First of all, the term ‘critical’ is highly contested and in a way it can become a useless label. In my view one of the problems with critical IR is you tend to get into the sort of narcissism of minor differences, which also involves getting into a kind of competition for philosophical antecedence, in which scholars argue either through Marx, through Heidegger or through Foucault. The second problem of critical IR, which I have discussed in my work at various points, is the suspension of judgment forever. Since you can never find the ground, the sort of desire to find the authority in some sense ends up paralyzing judgments. I would argue that when there is a kind of risk that comes with people’s willingness to make claims that it can ultimately suspend judgment. Yet, there is still dynamism, and the fact that your claim-making can be precisely deconstructed as in fact a reinforcement of what you are trying to undermine is part of the excitement and the interest of doing critique. The neverendingness of it is challenging in itself. In a sense we would like to be sort of God and in a sense we say ‘well, I know that this is right and it just is’. Critique stops you doing it. That is why it is healthy, even though it at the same time can be quite frustrating.

My own personal understanding of what ‘critique’ and ‘critical’ means, comes out of my engagement with ideas of Kantian critique. The Kantian critique represent a foundational moment in the sense that both Marxist critique and post-Marxist critique refer back to Kant. In this way, the Kantian critique becomes a very rich starting point, as it has been able to branch out in all kinds of directions, from the sort of Hegelian/Marxist direction to other very different ones. The sort of typical critique is about questioning the assumptions or the authoritative basis of any kinds of claims. In doing so, critique is largely about disturbing the conditions or possibility of a claim that is made, and this is basically what Kant’s transcendental move is about. This means that critique can go in lots of directions, some of them more helpful than others. Critique can also end up as a claim to a new authority and in my view, certain forms of post-Kantian critique have done that. I would also argue that there are aspects of Kant’s work, where he did the same; in particular in how he moves from one possible ground to another to attempt to underpin some kind of authority for his claims. This might be contentious, but this is my reading of Kant, whereas others probably would argue he construes the space of critique very openly. Put simply, my reading of Kant is in line with Foucault’s: critique is the admission that you are always in a tentative position in which any claim to authority is going to be questionable. Within any argument, you are always going to be holding something steady in order to question other parts, which mean you cannot ever escape from having to claim some sort of authority in the arguments you make. However, this does not mean that arguments become an overweening or foundational kind of ground. In a sense it is about keeping things moving, and I quite like the Foucauldian expression of it being an ethos, an attitude, a way of being, rather than a set of techniques or a claim to a moral high ground, which then enables you to show how everybody else is wrong. That is how I think of the concept of ‘critical’.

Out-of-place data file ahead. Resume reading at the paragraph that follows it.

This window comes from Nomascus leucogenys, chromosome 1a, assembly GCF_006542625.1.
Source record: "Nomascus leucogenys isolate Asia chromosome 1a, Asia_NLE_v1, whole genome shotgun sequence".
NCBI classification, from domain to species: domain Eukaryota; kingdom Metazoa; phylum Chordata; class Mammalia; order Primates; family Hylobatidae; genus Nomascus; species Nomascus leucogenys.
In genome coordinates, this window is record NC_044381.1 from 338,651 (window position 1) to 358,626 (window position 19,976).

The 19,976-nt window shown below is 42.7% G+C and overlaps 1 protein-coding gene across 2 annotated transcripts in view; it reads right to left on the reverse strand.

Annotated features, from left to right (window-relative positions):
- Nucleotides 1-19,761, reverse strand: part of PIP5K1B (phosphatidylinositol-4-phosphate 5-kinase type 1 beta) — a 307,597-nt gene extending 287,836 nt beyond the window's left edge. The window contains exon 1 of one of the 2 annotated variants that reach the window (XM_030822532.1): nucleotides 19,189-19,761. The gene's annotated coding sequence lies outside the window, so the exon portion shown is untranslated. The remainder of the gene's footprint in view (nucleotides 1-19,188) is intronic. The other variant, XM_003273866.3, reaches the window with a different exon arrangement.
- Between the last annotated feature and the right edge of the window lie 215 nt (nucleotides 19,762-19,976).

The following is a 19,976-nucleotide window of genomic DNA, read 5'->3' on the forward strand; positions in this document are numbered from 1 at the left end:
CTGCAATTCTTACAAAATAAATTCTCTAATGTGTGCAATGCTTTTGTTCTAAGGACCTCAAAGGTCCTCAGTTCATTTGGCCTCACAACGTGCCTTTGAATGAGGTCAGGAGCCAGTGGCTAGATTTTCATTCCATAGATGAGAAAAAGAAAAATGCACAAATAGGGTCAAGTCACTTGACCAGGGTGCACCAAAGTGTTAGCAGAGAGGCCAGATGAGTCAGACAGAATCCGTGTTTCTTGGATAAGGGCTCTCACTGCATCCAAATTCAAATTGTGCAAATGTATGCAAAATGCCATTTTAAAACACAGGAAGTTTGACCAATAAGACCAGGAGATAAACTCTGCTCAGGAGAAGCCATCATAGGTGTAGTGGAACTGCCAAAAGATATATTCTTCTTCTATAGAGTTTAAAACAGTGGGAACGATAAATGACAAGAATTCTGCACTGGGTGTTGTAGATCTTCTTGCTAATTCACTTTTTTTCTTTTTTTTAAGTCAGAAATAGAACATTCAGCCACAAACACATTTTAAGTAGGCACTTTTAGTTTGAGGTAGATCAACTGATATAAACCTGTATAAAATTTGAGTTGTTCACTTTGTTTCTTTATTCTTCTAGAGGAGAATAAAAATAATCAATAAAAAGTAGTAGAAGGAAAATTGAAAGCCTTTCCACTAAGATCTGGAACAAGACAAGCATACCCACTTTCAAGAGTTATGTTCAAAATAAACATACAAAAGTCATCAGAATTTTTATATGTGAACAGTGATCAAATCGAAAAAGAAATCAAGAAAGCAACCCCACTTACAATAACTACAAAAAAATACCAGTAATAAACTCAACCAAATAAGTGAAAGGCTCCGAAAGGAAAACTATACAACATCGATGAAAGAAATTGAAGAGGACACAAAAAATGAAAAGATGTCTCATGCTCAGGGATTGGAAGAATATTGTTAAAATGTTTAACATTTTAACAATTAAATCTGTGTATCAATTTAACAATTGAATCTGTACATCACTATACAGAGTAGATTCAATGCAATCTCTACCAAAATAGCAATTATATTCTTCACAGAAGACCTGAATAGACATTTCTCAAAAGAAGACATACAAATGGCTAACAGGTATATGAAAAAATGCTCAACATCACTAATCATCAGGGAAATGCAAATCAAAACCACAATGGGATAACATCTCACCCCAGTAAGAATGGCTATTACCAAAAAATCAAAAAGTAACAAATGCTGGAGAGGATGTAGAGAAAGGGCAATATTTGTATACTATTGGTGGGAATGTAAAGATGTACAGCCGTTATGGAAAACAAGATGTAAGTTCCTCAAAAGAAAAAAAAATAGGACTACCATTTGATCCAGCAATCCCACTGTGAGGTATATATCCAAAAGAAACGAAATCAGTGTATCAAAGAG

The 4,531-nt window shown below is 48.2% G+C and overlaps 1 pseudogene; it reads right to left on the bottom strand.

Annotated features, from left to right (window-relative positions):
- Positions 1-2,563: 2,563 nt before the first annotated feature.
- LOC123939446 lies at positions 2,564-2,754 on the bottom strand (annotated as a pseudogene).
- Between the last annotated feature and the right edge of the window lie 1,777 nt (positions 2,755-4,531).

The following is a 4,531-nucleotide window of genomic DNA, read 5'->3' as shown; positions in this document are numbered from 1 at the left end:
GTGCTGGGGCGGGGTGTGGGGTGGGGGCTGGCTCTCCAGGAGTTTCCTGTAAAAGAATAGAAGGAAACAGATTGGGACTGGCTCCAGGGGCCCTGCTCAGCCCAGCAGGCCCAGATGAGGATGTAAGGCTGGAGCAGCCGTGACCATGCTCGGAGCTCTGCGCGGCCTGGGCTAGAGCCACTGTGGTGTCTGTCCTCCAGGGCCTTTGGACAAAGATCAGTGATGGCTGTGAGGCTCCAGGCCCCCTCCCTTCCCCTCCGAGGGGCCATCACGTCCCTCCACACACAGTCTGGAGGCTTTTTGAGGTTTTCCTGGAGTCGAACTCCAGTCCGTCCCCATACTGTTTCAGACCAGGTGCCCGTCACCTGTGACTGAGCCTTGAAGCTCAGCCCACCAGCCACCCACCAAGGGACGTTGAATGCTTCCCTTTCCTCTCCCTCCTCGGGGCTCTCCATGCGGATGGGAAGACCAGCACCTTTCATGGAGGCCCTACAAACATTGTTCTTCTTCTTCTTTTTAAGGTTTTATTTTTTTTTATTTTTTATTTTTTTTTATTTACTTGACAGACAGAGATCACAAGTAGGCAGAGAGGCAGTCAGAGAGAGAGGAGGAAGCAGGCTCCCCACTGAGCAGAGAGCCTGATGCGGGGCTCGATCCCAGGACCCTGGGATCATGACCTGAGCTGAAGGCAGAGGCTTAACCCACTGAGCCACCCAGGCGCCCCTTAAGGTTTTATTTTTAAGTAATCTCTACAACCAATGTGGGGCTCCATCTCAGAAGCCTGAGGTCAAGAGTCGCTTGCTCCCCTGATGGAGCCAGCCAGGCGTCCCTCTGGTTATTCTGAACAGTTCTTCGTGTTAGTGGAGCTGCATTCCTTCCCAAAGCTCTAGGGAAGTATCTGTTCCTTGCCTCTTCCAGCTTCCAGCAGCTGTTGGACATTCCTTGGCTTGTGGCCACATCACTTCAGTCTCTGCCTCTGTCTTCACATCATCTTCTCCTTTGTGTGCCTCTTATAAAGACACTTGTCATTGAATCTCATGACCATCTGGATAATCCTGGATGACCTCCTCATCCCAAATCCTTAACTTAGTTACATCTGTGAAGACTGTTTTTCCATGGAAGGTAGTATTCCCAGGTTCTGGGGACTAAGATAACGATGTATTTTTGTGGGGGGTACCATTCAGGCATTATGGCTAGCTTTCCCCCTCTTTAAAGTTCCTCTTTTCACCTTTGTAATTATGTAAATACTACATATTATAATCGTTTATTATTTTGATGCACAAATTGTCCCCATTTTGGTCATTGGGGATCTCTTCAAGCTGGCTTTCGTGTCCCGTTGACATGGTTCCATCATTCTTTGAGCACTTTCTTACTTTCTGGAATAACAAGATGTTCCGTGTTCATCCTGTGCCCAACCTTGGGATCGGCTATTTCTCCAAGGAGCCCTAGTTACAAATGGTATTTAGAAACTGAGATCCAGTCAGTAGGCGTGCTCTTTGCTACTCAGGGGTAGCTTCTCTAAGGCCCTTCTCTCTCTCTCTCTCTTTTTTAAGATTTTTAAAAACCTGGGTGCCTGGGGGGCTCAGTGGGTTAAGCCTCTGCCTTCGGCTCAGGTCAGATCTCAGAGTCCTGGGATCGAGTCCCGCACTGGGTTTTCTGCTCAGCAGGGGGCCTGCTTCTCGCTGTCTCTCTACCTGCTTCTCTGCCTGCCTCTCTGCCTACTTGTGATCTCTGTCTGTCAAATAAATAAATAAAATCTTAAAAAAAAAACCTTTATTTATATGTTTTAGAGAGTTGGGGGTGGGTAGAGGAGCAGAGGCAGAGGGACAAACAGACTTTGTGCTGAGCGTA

Classical theory plays a big part in your work. If bygone thinkers spoke to the issues they saw in their times, then what do the minds of bygone eras have to say to contemporary issues?